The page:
Speaking of targets billions of light-years away, a 12” scope can show you a lot of quasars. Around a dozen quasars are brighter than magnitude 15, with the brightest – 3C 273 in Virgo – sitting at magnitude 12.9, which is quite easy under even rather light-polluted skies. PKS 0405-123 in Eridanus is 6.4 billion light-years away! They may appear as nothing more than dim star-like points, but quasars are the most distant objects visible to an amateur telescope, largely due to their extreme brightness compared to regular galaxies.

Globular star clusters – Even the fainter/smaller globulars are resolvable into individual stars. Some begin to take on some individual characteristics – for instance, M13’s dust lanes, M92’s oval-shaped appearance, M4’s loosely arranged stars, and the bright condensed core of M15. 

Open star clusters – Open clusters explode into life in the Z12 even under city skies. Clusters such as M35, M11, M24, or the Double Cluster glitter with yellow, red, white, and blue stars. The brilliant blue Pleiades are dazzling to the eye – and with effort and dark skies, you may be able to begin to trace the faint reflection nebula that gleams within them.

Emission nebulae – M42 (Orion) and M8 (the Lagoon) have a green-blue color (mainly because our eyes are far more sensitive to blue/green than the reddish-pink light that actually dominates the nebulae) and look almost three-dimensional. You could spend hours on either of these two alone. The Swan Nebula (M16) shows loops of gas beyond the body of the “swan” and looks fabulous, as does the Trifid with its dust lanes. You can navigate around the enormous and complex Veil Nebula for hours with a good UHC or Oxygen-III filter.

Planetary nebulae – Most of the popular planetary nebulae show structure and/or colors in a 12” – ranging from simple rings to complex looping arrangements, and generally teal to deep blue coloration. The smaller planetary nebulae do require good seeing and high magnification to spot detail in, however.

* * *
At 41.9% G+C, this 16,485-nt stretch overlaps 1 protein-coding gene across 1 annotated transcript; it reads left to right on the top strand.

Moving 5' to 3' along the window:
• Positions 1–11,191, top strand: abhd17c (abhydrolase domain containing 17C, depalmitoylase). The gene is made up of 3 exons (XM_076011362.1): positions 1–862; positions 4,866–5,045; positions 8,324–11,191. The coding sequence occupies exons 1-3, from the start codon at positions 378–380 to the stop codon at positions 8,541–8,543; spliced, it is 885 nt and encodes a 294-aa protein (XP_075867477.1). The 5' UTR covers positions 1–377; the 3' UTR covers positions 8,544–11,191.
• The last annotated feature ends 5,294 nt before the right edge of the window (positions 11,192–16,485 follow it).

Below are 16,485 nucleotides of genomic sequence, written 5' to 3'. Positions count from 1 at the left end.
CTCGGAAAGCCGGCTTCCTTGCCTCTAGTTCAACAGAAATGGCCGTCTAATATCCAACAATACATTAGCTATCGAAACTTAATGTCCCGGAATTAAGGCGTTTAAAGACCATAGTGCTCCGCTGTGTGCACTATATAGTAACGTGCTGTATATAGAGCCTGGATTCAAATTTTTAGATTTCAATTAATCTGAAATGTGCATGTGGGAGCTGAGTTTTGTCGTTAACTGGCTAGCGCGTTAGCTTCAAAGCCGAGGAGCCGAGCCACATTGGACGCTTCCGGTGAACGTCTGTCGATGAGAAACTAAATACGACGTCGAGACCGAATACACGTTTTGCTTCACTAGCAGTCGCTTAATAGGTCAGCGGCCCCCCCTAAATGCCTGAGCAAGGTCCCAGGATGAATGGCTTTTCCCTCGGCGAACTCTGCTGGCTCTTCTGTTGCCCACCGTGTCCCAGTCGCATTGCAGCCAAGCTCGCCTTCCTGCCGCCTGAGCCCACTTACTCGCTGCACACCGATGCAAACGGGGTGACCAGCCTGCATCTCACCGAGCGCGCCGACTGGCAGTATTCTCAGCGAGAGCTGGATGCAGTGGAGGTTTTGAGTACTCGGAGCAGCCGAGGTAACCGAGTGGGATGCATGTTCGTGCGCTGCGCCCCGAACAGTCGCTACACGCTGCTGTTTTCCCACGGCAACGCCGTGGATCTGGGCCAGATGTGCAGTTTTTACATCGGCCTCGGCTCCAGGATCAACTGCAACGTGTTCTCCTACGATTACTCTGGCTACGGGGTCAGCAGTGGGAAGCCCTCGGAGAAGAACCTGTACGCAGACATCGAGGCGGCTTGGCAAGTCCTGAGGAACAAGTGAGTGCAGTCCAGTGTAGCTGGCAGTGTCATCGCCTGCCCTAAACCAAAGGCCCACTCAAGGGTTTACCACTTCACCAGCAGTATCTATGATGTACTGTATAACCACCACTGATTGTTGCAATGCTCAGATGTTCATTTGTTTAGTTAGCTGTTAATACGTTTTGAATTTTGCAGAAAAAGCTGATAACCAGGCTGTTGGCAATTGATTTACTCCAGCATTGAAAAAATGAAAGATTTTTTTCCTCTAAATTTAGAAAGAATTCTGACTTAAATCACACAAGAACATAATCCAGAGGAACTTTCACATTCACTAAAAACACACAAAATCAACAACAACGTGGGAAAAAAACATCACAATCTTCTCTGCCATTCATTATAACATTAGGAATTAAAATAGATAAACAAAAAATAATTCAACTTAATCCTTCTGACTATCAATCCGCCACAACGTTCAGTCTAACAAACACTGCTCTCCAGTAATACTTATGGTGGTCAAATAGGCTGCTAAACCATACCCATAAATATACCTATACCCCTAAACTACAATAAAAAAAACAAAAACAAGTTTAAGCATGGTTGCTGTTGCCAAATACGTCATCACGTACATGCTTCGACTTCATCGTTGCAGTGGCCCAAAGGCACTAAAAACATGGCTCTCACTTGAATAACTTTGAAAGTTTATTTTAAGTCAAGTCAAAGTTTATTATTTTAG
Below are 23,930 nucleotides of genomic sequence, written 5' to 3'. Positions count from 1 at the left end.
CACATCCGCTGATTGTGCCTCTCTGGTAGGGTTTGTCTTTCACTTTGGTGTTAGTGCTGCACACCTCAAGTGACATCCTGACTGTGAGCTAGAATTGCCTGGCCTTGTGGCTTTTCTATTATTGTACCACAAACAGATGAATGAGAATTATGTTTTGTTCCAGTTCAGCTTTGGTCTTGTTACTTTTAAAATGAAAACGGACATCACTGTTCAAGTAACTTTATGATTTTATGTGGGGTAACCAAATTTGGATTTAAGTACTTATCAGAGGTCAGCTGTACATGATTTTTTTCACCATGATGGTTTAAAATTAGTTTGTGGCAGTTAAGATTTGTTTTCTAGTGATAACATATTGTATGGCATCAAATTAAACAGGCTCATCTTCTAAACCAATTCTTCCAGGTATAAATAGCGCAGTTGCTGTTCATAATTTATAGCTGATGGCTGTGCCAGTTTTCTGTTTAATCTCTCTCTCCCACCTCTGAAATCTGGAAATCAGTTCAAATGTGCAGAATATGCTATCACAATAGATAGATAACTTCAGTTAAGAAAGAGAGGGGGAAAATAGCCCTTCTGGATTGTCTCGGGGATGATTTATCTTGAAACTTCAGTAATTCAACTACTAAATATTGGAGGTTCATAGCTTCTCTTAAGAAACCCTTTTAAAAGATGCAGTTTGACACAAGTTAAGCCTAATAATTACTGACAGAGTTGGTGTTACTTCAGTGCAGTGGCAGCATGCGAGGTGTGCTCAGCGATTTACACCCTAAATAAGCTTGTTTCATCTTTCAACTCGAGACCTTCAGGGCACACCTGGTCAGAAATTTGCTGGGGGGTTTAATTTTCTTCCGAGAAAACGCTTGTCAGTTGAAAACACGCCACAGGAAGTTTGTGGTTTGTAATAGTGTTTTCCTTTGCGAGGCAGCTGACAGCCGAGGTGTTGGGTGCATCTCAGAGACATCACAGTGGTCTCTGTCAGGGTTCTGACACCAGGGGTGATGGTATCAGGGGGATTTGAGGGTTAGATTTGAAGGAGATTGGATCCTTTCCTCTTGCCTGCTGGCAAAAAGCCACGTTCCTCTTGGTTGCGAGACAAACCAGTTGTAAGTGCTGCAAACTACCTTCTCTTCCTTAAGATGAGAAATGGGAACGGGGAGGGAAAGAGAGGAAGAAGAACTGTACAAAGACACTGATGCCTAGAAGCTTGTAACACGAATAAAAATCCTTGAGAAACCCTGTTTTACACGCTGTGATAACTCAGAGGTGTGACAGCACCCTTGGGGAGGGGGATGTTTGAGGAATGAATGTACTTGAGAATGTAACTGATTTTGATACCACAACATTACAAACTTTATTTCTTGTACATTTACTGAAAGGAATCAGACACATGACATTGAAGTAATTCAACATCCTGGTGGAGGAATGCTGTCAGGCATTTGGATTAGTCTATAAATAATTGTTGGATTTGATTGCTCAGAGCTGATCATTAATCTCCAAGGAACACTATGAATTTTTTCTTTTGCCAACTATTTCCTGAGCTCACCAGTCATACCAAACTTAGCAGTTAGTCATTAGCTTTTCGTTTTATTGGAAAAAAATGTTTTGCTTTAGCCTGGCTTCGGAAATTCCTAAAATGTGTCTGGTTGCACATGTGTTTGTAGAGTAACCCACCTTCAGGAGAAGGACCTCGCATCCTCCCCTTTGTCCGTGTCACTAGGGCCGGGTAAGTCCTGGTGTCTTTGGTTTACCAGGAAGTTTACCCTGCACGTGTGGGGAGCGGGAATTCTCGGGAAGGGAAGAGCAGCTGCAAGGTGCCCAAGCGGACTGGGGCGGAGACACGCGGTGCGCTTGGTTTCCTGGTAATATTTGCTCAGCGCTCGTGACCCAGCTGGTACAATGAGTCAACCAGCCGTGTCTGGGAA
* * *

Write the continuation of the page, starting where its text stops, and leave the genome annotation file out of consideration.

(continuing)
Transporting & Setting Up The Z12 – Important Notes

The Z12’s optical tube is so large (at 14” across and 58” long) and heavy (at about 48 pounds) that careful consideration must be taken in moving it. 

For one, unlike with the Z8 and Z10, the Z12’s tube will not fit across the back seat of most cars; fold-down seats are required. While the weight may not be bothersome to some people, the sheer width and length means you are going to have trouble “bear hugging” the scope to move it, and there aren’t really any handles on the tube. Setting the scope precisely on the base without dropping it can also be a little tedious due to the small size of the altitude bearings and the precision with which they must be inserted into the base. The best option is to obtain aftermarket tube straps or plan on hauling the tube (or entire scope) on a dolly or hand truck.

The particle board base of the Z12 weighs 38 pounds. Moving the base is more awkward than anything else, and the odd position your arms may need to take to lift it may cause you to get tired of carrying it around after a while. You can buy or make a plywood base to significantly reduce the weight for a relatively low cost, and I would highly recommend doing so.

An amateur astronomer and telescope maker from Connecticut who has been featured on TIME Magazine, National Geographic, Sky & Telescope, La Vanguardia, and The Guardian.